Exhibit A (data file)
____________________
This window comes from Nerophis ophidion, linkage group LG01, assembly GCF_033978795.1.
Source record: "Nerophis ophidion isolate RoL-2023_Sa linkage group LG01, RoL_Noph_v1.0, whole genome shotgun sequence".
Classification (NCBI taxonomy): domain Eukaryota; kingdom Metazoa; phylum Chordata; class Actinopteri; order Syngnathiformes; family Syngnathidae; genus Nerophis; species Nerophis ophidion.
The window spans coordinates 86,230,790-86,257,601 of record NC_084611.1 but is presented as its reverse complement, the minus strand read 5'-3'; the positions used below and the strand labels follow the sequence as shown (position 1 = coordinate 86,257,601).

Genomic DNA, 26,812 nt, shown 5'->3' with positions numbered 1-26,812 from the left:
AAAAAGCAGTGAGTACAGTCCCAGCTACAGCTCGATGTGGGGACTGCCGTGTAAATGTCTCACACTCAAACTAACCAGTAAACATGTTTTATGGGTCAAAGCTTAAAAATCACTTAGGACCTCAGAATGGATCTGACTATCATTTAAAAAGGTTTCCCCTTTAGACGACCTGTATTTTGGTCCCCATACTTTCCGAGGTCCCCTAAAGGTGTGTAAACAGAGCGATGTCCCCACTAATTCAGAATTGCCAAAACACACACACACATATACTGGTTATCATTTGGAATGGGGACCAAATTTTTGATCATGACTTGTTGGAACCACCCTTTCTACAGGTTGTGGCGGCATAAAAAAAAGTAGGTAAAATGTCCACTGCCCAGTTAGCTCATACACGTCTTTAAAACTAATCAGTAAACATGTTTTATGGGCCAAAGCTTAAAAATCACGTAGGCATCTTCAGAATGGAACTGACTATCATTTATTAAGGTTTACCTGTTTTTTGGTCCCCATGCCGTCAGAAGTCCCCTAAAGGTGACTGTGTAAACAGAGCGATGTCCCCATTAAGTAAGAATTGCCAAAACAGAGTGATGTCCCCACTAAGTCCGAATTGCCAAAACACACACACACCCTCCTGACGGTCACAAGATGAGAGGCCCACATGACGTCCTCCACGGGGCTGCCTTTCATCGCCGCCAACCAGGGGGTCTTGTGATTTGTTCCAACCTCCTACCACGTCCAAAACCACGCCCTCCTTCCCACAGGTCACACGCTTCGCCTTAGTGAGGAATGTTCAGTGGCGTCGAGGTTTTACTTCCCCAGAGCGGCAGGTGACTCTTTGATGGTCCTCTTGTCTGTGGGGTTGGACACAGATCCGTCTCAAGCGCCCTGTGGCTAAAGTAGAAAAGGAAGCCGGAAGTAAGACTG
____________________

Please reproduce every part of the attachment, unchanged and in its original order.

This window comes from Nerophis ophidion, linkage group LG01, assembly GCF_033978795.1.
Source record: "Nerophis ophidion isolate RoL-2023_Sa linkage group LG01, RoL_Noph_v1.0, whole genome shotgun sequence".
Classification (NCBI taxonomy): domain Eukaryota; kingdom Metazoa; phylum Chordata; class Actinopteri; order Syngnathiformes; family Syngnathidae; genus Nerophis; species Nerophis ophidion.
The window spans coordinates 86,230,790-86,257,601 of record NC_084611.1 but is presented as its reverse complement, the minus strand read 5'-3'; the positions used below and the strand labels follow the sequence as shown (position 1 = coordinate 86,257,601).

Genomic DNA, 26,812 nt, shown 5'->3' with positions numbered 1-26,812 from the left:
AAAAAGCAGTGAGTACAGTCCCAGCTACAGCTCGATGTGGGGACTGCCGTGTAAATGTCTCACACTCAAACTAACCAGTAAACATGTTTTATGGGTCAAAGCTTAAAAATCACTTAGGACCTCAGAATGGATCTGACTATCATTTAAAAAGGTTTCCCCTTTAGACGACCTGTATTTTGGTCCCCATACTTTCCGAGGTCCCCTAAAGGTGTGTAAACAGAGCGATGTCCCCACTAATTCAGAATTGCCAAAACACACACACACATATACTGGTTATCATTTGGAATGGGGACCAAATTTTTGATCATGACTTGTTGGAACCACCCTTTCTACAGGTTGTGGCGGCATAAAAAAAAGTAGGTAAAATGTCCACTGCCCAGTTAGCTCATACACGTCTTTAAAACTAATCAGTAAACATGTTTTATGGGCCAAAGCTTAAAAATCACGTAGGCATCTTCAGAATGGAACTGACTATCATTTATTAAGGTTTACCTGTTTTTTGGTCCCCATGCCGTCAGAAGTCCCCTAAAGGTGACTGTGTAAACAGAGCGATGTCCCCATTAAGTAAGAATTGCCAAAACAGAGTGATGTCCCCACTAAGTCCGAATTGCCAAAACACACACACACCCTCCTGACGGTCACAAGATGAGAGGCCCACATGACGTCCTCCACGGGGCTGCCTTTCATCGCCGCCAACCAGGGGGTCTTGTGATTTGTTCCAACCTCCTACCACGTCCAAAACCACGCCCTCCTTCCCACAGGTCACACGCTTCGCCTTAGTGAGGAATGTTCAGTGGCGTCGAGGTTTTACTTCCCCAGAGCGGCAGGTGACTCTTTGATGGTCCTCTTGTCTGTGGGGTTGGACACAGATCCGTCTCAAGCGCCCTGTGGCTAAAGTAGAAAAGGAAGCCGGAAGTAAGACTG